Tuesday, July 20, 2010

Day 201: I'm taking a smoke break

This sign pretty much sums up why I have, at times, complained bitterly about work life. Lately, the moment I get one job completed, another one arrives in my office. Sometimes within seconds. Often these jobs "Have to get out by the end of the day. They just have to." Really? Why? Because someone sat on it for a long time and now that it's come to a head I have fix it? Is that why?

Seems I never have time to do anything. Time to get done the writing on my advertising jobs. Time to get done writing in this blog. Time to get writing done in my morning pages. Time to practice guitar. Time to paint... you get the idea.

Lately, I've been fantasizing about throwing it all away and running off to Europe for awhile. A friend of mine asked me what it is about Europe that is so appealing (besides Claudio, of course). I wrote down a list in my morning pages:
  • Time to write big projects
  • Time to update my blog
  • Time to see beautiful sites
  • Time to go for long walks
  • Time to practice my guitar
  • Space to think
Notice a pattern here? 

So underneath wanting to run away is the root issue, which is about wanting more time. If I figured out how to get more time or to manage my time more effectively (thank you Rotation and Balance for noticing this on Day 191), I wouldn't need to haul myself anywhere. (Very Wizard of Oz of me.)

As if to prove my point, I came across this longish quote from Letters to an Artist by Julia Cameron:
"It is remarkable how much we can get done once we get rid of the fantasy of time. We will never have unlimited time in which to make art. Our time will always be limited and sometimes severely; by accepting that unpleasant given, we get a great deal accomplished. The year that I wrote my best-selling book, I was teaching full-time on two separate faculties and I was deeply involved with my family. My daughter was having a "bumpy" year, and that took a lot of time and attention to try to straighten out. In order to write my book I set aside fifteen minutes a day, hoped to stretch it to forty-five, and aimed at the rough draft of one short chapter per week. Instead of making my work fragmented, this system seemed to make it cohesive. I probably wrote better in that period than I have in many others, and it was all because I resolved to use well the little time I had."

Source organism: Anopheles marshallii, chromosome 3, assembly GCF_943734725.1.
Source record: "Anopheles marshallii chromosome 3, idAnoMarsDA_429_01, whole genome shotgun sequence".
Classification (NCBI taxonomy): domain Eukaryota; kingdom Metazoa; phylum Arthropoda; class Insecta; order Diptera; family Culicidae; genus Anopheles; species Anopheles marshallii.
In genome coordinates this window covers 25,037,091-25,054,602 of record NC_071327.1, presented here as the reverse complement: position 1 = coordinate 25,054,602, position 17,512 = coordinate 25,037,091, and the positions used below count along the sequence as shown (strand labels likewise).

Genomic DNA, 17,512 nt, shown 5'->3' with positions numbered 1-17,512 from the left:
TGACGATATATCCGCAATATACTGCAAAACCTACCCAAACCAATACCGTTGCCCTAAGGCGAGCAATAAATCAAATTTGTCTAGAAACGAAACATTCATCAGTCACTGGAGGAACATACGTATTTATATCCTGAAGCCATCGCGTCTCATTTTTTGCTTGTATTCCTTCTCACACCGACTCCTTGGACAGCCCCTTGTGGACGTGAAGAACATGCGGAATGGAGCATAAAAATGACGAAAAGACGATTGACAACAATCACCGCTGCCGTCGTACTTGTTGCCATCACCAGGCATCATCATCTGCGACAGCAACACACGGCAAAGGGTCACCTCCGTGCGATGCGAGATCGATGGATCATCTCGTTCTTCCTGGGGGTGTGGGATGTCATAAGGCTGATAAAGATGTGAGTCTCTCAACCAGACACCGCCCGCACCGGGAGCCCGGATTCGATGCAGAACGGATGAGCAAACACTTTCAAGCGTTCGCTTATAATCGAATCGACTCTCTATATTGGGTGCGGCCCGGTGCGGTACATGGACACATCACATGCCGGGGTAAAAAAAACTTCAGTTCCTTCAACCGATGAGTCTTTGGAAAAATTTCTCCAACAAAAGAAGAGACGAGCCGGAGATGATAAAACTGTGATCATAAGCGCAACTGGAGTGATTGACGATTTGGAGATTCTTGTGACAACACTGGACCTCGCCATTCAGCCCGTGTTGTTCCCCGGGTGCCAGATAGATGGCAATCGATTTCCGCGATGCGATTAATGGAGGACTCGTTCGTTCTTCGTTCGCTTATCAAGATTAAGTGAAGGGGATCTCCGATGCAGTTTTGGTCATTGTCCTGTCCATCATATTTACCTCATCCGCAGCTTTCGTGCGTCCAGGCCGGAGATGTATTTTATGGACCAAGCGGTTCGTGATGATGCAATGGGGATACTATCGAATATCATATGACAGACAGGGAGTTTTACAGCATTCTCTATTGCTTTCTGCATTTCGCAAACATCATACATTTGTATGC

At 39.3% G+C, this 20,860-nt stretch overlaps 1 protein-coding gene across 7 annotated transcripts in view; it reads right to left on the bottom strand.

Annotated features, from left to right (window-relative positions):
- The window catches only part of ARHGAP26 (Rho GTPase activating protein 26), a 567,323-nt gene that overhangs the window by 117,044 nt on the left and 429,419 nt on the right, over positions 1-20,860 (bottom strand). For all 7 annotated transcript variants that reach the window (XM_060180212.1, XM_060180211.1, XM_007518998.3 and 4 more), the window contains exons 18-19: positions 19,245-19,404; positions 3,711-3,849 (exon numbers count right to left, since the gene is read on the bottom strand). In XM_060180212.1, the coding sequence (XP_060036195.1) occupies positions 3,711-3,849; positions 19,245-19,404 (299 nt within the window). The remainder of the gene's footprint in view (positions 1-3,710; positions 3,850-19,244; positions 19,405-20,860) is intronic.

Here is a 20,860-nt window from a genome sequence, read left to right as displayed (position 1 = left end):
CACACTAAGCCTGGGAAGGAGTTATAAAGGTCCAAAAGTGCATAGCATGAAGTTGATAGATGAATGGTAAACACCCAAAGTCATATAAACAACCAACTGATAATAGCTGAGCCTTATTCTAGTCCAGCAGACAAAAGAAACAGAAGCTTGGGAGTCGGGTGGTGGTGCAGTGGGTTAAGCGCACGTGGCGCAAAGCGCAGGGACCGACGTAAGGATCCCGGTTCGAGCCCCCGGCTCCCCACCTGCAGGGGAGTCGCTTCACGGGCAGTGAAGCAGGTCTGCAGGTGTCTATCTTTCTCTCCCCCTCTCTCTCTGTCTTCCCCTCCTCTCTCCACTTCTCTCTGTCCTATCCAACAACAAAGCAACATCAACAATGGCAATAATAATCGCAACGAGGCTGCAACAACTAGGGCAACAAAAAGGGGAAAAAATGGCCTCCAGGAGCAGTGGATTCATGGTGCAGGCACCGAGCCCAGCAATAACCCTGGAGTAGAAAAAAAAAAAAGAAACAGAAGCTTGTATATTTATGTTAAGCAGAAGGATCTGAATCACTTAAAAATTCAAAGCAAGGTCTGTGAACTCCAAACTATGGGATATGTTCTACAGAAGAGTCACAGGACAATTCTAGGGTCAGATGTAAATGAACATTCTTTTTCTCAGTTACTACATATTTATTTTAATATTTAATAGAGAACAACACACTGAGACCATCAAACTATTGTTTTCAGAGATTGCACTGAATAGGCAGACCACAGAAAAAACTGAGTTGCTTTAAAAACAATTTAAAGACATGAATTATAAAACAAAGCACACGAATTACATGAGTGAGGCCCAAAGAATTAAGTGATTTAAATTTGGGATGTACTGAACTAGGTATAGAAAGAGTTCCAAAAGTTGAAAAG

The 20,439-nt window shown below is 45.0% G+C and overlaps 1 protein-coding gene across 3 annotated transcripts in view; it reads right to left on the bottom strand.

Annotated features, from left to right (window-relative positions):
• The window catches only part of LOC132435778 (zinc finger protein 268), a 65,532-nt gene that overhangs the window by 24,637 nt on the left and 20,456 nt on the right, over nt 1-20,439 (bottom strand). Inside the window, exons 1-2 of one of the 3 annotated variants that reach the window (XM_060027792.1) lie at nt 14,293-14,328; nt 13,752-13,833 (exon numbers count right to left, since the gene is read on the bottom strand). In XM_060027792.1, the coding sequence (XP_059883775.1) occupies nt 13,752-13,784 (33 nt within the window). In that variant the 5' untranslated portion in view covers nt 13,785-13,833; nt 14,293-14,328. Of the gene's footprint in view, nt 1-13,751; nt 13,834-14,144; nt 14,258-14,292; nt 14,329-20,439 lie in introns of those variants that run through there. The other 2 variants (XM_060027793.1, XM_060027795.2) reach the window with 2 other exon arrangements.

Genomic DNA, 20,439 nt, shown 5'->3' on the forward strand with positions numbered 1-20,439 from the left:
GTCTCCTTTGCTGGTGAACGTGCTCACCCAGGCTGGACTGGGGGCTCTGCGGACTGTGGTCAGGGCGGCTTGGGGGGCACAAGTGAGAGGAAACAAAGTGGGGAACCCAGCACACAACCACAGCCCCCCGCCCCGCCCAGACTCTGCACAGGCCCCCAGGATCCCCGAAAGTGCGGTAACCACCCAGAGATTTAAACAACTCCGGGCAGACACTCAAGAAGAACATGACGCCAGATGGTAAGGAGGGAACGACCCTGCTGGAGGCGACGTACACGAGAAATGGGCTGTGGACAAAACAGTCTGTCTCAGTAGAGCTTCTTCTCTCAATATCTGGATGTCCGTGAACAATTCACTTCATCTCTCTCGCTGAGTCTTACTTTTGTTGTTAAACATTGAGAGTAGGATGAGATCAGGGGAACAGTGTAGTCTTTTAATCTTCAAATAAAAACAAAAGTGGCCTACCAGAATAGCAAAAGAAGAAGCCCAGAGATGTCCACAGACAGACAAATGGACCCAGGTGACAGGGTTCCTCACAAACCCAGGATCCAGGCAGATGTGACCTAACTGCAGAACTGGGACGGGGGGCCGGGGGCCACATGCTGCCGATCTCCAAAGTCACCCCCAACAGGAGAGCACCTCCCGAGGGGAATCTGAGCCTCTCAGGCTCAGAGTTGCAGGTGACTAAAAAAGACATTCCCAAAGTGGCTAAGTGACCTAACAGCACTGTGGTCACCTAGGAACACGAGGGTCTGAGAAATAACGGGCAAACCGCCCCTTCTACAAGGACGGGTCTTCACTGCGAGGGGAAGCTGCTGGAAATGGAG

It's that last line... because I resolved to use well the little time I had... ya, that's the one I've got to work on. So as of today, I've incorporated a few smoke breaks in my day. I don't smoke, but giving myself a few minutes here and there to begin carving out the time I crave might give me a little taste of Europe in my own backyard.


  1. That Rotationandbalance.blogspot.com is one smart cookie. Also Julia Cameron's advice is dead on - carve out a little bit of time each day to set your creative self free. It's like instead of making one huge deposit, you can save a little at a time just like Suze Orman says. Oh, wait a minute...never mind.

  2. I love your new picture. Love. I had a professor in college teaching a management class who said goof off time or thinking time was the most important 20 minutes to schedule into the day. Shoulda remembered that.

  3. I feel like I could have written this post (including the stupid emergency project part...we seem to be having a lot of those lately).

    A few months ago, I made a list of times I wanted to pencil in every week. 30 minutes a couple times a week for one project, an hour for another. I stuck to it for awhile, but I've gone astray. And now I want to use all my free minutes for wedding planning. I guess we just have to continually remind ourselves of what our priorities are and force ourselves to put them into the time slots we allocated for other things. Thanks for the reminder!

  4. I'm on day 2 of my smoke breaks. What it does is make me feel a bit Tom Waits-ish... weird.


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